|Copyright: vijeesh babu (vijeeshbabu)
|Date Taken: 2011-05-20|
|Camera: sony DSC W110|
|Exposure: f/2.8, 1/200 seconds|
|More Photo Info: [view]|
|Photo Version: Original Version|
|Date Submitted: 2011-07-22 0:59|
|[Note Guidelines] Photographer's Note|
Species: H. bolina
H. bolina is a black-bodied butterfly with a wingspan of about 70–85 millimetres (2.8–3.3 in). The species has a high degree of sexual dimorphism. The female is mimetic with multiple morphs.
The upper side of the wings are jet black, offset with three pairs of white spots &two on the forewing and one on the hind. These white spots are surrounded by purple iridescence. In addition, the upper side of the hind wing bears a series of small white dots.
The upper side of the wings of the female is a brownish black and does not have any spots like those of the male. The edges bear white markings which are similar to those of the Common Indian Crow.
H. bolina is found in Madagascar in the west, through to South and Southeast Asia, South Pacific islands (French Polynesia, Tonga, Samoa, Vanuatu), and occurs in parts of Australia, Japan, and New Zealand.
H. bolina is a fairly common butterfly found in lightly wooded country, deciduous forests, thick and moist scrub and the greener parts of human habitation.
To the west the female is monomorphic, mimicking species of the oriental and Australasian danaid genus Euploea. Eastwards H. bolina is frequently polymorphic and most forms are then non-mimetic. In areas where it resembles Euploea the butterfly has usually been designated a Batesian mimic.
Life cycle and ecology
H. bolina is known for maternal care, with the females guarding leaves where eggs have been laid. Males are also very territorial and site fidelity increases with age. Territories that enhance the detection of females are preferred. The female hovers over a plant to check for ants which will eat her eggs. After selecting a plant which has no ants on it, she lays at least one but often two to five eggs on the undersides of the leaves.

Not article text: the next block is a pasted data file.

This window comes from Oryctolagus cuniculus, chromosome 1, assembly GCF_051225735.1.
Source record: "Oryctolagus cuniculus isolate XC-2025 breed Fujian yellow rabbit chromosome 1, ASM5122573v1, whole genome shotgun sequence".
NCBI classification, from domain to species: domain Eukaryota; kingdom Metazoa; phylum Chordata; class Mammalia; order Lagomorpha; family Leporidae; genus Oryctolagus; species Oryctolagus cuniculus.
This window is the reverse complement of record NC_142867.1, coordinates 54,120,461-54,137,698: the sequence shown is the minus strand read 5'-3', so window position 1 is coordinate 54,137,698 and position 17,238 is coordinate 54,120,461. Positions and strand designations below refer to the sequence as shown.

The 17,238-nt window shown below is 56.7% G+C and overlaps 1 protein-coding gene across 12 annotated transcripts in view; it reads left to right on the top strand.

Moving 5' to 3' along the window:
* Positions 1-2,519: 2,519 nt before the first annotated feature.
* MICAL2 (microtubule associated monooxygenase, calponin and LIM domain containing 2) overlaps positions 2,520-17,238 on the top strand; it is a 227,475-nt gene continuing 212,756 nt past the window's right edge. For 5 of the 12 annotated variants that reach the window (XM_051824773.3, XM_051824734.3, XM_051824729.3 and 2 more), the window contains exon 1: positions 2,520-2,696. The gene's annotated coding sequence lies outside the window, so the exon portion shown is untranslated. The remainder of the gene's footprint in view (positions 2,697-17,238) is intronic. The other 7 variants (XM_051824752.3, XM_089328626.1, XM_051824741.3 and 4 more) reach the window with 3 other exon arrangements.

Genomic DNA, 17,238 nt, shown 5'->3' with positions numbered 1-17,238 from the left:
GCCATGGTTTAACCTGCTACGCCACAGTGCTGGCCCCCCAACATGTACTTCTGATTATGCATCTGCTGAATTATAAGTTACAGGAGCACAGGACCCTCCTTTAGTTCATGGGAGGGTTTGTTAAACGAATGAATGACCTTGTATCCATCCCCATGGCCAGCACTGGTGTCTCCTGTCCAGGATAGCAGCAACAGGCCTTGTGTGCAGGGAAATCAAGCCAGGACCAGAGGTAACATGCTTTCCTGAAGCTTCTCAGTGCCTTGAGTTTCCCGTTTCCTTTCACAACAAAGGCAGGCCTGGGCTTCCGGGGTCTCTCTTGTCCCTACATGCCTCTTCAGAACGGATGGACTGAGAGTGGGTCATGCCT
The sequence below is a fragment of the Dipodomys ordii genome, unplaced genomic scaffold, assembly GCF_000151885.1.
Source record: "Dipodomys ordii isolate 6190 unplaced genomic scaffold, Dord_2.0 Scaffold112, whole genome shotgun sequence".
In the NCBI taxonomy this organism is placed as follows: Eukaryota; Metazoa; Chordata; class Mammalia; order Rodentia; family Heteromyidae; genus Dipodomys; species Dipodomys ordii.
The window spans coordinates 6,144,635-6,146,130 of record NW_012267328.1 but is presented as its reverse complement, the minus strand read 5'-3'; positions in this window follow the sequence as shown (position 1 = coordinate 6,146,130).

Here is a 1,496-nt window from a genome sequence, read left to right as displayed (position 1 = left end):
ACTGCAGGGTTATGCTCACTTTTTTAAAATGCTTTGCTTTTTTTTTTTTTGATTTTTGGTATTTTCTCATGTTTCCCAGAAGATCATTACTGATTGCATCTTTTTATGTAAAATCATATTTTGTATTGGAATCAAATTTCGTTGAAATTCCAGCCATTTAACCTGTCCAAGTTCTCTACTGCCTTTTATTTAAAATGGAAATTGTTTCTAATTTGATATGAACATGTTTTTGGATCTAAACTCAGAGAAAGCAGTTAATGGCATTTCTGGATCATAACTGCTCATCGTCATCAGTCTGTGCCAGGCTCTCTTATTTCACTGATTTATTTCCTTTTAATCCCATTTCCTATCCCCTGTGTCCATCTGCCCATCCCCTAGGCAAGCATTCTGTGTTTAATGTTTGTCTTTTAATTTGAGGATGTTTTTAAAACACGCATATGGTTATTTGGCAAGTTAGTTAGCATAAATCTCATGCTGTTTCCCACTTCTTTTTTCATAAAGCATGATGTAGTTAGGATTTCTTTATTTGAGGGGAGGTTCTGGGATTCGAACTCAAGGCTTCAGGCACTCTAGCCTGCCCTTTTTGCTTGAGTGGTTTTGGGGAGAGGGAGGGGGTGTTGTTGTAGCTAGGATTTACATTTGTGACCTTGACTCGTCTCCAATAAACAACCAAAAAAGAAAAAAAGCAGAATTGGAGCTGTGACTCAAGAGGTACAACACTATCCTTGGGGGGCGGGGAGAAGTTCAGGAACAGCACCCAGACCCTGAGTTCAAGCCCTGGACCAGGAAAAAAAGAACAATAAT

Race bolina breeds on Fleuria interrupta, Sida rhombifolia,Elatostemma cuneatum, Portulaca oleracea, Laportea interrupta, Triumfetta pentandra, and Asystasia species.
Other hosts include Elatostema cuneatum, Fleurya interrupta, Pseuderanthemum variabile, and Synedrella nodiflora. They are also known to feed on Urtica dioica and Malva sp.
The eggs are a pale, glassy green with longitudinal ridges except on the top.
After about four days the eggs hatch. The caterpillars immediately disperse. They are black with an orange head. The last segment is also orange. The head bears a pair of long branched black horns. The body surface is also covered with long, branched, orangish black spines. These spines look whitish and transparent immediately after moulting, but soon become the usual orange. In later instars the spiracles are surrounded by thin, dirty orange rings. Infection by Wolbachia bacteria is known to exclusively kill male specimens.
The pupa is suspended by just one point. It is brown with a grey tinge on the wings. The abdominal segments have distinct tubercles. The surface of the pupa is rough. The butterfly emerges after seven to eight days as pupae (female development is always a bit longer).
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- [2011-07-22 1:06]
Excellent photo in great sharp details and beautiful colours. Maybe the BG could have been a bit more blurred. Taken from a very good POV.
Ciao Vijeesh, great macro of fantastic butterfly, beautiful blurry BG, fine details, wonderful natural colors and splendid sharpness, very well done, my friend, have a good week end, ciao Silvio
- [2011-07-22 2:16]
Magnificent big butterfly and fantastic choice of point of view as i like.Great sharpness,colors and light balance,a very professional work.Thanks for share,have a nice day,Luciano.
fine capture of this lovely butterfly with good sharpness and nice details. I like your well chosen POV and the beautiful colours. Thanks for sharing this beauty.
a superb macro shot of the Hypolimnas bolina taken from a very good point of view with fine details and very beautiful colours, very well composed